However, as you make your presentation, he yawns repeatedly, sits back casually, looks out of the window, clenches his jaw muscles and begins to frown. At the end of your presentation, he rises abruptly from his chair, says thank you for your ideas in an angry voice and gives you a curt handshake. In the above example, the boss, through his non-verbal behavior, conveys a message beyond the spoken word which he does not really want to hear your suggestions. Therefore, while the spoken or written words may be perfect, the non-verbal aspects could convey the exact opposite meaning. This

Q.2 What are the general principles of writing especially business writing?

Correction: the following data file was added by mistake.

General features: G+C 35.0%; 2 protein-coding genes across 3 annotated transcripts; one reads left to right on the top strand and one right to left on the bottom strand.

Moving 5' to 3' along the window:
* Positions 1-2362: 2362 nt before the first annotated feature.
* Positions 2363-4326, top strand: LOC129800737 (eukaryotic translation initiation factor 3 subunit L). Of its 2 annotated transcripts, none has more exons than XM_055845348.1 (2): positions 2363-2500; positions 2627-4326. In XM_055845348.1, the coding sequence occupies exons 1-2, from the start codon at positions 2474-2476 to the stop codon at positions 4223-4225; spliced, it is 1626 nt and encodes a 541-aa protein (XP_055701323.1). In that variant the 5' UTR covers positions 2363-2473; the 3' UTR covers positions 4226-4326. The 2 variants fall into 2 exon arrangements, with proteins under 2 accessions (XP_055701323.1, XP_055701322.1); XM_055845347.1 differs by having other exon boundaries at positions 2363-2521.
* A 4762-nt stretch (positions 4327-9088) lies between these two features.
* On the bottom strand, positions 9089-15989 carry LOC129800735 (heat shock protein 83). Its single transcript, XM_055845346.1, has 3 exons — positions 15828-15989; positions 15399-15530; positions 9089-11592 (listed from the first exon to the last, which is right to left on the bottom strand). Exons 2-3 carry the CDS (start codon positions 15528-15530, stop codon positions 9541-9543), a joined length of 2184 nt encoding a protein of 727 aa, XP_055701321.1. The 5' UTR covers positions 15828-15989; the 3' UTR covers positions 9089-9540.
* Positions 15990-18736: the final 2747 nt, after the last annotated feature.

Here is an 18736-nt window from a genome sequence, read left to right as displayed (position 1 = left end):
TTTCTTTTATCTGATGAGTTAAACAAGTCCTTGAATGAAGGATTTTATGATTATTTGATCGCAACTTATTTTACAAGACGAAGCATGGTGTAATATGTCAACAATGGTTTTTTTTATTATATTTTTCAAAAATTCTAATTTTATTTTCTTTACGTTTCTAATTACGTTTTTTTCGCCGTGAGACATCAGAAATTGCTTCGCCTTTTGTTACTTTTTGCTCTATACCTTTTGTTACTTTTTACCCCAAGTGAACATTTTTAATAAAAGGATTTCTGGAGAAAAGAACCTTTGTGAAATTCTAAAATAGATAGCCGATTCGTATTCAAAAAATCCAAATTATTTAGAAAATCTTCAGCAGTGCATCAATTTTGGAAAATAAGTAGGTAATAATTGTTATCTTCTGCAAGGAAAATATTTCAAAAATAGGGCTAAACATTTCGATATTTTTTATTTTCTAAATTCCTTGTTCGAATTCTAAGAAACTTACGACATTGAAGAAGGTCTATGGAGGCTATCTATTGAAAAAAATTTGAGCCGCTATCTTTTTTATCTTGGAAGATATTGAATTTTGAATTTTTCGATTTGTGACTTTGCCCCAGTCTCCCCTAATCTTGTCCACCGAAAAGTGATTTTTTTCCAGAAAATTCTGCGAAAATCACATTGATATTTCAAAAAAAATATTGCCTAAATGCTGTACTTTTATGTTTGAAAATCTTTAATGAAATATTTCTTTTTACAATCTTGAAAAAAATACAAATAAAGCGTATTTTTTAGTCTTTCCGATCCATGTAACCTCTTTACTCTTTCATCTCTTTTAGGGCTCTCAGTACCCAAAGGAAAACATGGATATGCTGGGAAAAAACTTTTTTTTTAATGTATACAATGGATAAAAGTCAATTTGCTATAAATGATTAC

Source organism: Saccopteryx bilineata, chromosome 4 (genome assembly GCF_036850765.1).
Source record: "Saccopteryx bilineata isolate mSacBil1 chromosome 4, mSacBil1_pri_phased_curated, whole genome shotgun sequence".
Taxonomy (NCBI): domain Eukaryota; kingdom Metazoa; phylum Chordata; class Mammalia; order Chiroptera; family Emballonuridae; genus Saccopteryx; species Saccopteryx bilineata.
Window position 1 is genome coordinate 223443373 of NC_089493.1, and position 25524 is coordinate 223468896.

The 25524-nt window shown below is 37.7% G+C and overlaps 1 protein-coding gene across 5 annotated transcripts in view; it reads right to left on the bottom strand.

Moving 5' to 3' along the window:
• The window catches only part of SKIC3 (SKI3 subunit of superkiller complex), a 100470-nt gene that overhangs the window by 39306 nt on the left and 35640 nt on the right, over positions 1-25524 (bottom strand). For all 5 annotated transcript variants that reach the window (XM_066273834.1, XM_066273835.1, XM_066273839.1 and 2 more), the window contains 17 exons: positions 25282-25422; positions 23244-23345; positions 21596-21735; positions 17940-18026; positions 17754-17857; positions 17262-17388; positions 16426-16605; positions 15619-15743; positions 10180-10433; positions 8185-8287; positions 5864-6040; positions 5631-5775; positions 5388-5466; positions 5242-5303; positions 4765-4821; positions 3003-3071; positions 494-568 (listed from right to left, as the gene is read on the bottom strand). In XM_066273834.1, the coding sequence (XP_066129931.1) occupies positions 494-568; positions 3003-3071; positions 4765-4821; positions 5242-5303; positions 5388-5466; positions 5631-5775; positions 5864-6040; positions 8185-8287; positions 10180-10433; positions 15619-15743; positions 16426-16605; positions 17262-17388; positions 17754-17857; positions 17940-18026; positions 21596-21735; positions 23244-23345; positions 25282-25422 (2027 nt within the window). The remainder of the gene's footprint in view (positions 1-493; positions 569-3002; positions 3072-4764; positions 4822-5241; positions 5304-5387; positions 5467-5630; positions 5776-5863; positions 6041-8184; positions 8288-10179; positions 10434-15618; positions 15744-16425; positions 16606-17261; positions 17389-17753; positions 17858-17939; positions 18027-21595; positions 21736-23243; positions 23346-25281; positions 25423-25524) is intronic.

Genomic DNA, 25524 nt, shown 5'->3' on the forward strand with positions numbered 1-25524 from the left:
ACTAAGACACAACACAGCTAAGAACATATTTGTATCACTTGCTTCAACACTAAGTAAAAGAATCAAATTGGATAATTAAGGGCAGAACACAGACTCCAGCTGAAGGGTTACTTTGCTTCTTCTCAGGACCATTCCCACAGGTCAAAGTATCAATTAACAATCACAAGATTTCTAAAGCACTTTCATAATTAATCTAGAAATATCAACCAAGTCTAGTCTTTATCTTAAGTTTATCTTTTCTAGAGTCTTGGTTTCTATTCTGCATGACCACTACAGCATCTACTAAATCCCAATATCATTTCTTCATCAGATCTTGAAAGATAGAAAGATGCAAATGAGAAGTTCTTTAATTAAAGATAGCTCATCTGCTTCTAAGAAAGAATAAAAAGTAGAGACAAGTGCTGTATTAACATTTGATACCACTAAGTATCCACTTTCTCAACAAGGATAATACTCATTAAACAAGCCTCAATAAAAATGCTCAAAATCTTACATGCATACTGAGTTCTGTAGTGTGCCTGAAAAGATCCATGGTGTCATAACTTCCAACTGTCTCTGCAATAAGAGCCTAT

Ans: Written messages must be made as readable as possible, by making them uncomplicated and easy for even the average person to understand. Readability in turn is largely determined by the length of words, sentences and paragraphs. A common mistake made by writers, especially Indian writers, is to try and impress the reader by using flowery language and an oratory style of writing. Two broad principles of writing are Write to express, not to impress and Keep it short and sweet. A good writer is one who follows these principles and asks himself/herself even before framing a sentence What am I trying to say? What words will express it? Let us try to understand these principles by first looking at some tips on writing style, followed by some specific rules regarding English language usage, spelling and punctuation. Tips on Writing Style Writing style can be vastly improved through the choice of words. 1. Simple vs. Complex Words As far as possible, the sender should select words that are within the receivers vocabulary. If the words used are outside the vocabulary of the receiver, the latter may either not get the message at all, get the wrong message by guessing the meaning incorrectly, or wonder whether the sender intentionally selected a complicated word for making an impression. Therefore, it is better to rely on plain, simple words, such as the ones shown in the left column, rather than in the right column below, even though they mean the same thing About= Approximately Do= Accomplish Improve= Ameliorate Show= Demonstrate This is because short, simple words convey ideas more effectively and require less time and space. They also invite the sender to concentrate on ideas, rather than calling attention to the words themselves. 2. Jargon, Slang and Metaphors Jargon refers to technical terms that belong to a particular subject area or discipline. For example, medical jargon would include terms that only medical practitioners and not the lay person might understand. Such terms are to be avoided in general writing, since they would be out of context. Slang refers to casual words that are not accepted and recognized in a Standard English dictionary. While they could be used in a limited way in general or informal writing, they are to be avoided in business writing, which needs to be formal in nature. A metaphor is a figure of speech and refers to colorful comparisons which evoke visual images. Examples 1. He is rock solid in his support. 2. We provide an umbrella of insurance products for your security. 3. Parts of Speech